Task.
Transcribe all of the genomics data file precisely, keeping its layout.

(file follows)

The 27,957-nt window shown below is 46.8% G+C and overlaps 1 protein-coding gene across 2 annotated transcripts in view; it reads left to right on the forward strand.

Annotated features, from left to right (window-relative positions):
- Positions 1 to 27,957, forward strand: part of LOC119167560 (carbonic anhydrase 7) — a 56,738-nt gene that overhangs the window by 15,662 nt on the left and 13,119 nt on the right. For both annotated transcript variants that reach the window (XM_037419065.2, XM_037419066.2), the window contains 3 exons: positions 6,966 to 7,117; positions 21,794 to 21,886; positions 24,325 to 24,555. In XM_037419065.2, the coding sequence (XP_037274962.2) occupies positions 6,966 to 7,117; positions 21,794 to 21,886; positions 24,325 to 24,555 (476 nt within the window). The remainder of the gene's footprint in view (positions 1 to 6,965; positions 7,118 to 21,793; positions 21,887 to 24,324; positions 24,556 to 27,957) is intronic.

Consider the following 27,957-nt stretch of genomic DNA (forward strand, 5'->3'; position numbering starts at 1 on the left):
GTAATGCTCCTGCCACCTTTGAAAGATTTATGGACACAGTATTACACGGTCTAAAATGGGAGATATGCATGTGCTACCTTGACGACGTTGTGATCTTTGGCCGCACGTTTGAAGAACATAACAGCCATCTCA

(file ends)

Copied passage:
The 27,957-nt window shown below is 46.8% G+C and overlaps 1 protein-coding gene across 2 annotated transcripts in view; it reads left to right on the forward strand.

Annotated features, from left to right (window-relative positions):
- Positions 1 to 27,957, forward strand: part of LOC119167560 (carbonic anhydrase 7) — a 56,738-nt gene that overhangs the window by 15,662 nt on the left and 13,119 nt on the right. For both annotated transcript variants that reach the window (XM_037419065.2, XM_037419066.2), the window contains 3 exons: positions 6,966 to 7,117; positions 21,794 to 21,886; positions 24,325 to 24,555. In XM_037419065.2, the coding sequence (XP_037274962.2) occupies positions 6,966 to 7,117; positions 21,794 to 21,886; positions 24,325 to 24,555 (476 nt within the window). The remainder of the gene's footprint in view (positions 1 to 6,965; positions 7,118 to 21,793; positions 21,887 to 24,324; positions 24,556 to 27,957) is intronic.

Consider the following 27,957-nt stretch of genomic DNA (forward strand, 5'->3'; position numbering starts at 1 on the left):
GTAATGCTCCTGCCACCTTTGAAAGATTTATGGACACAGTATTACACGGTCTAAAATGGGAGATATGCATGTGCTACCTTGACGACGTTGTGATCTTTGGCCGCACGTTTGAAGAACATAACAGCCATCTCA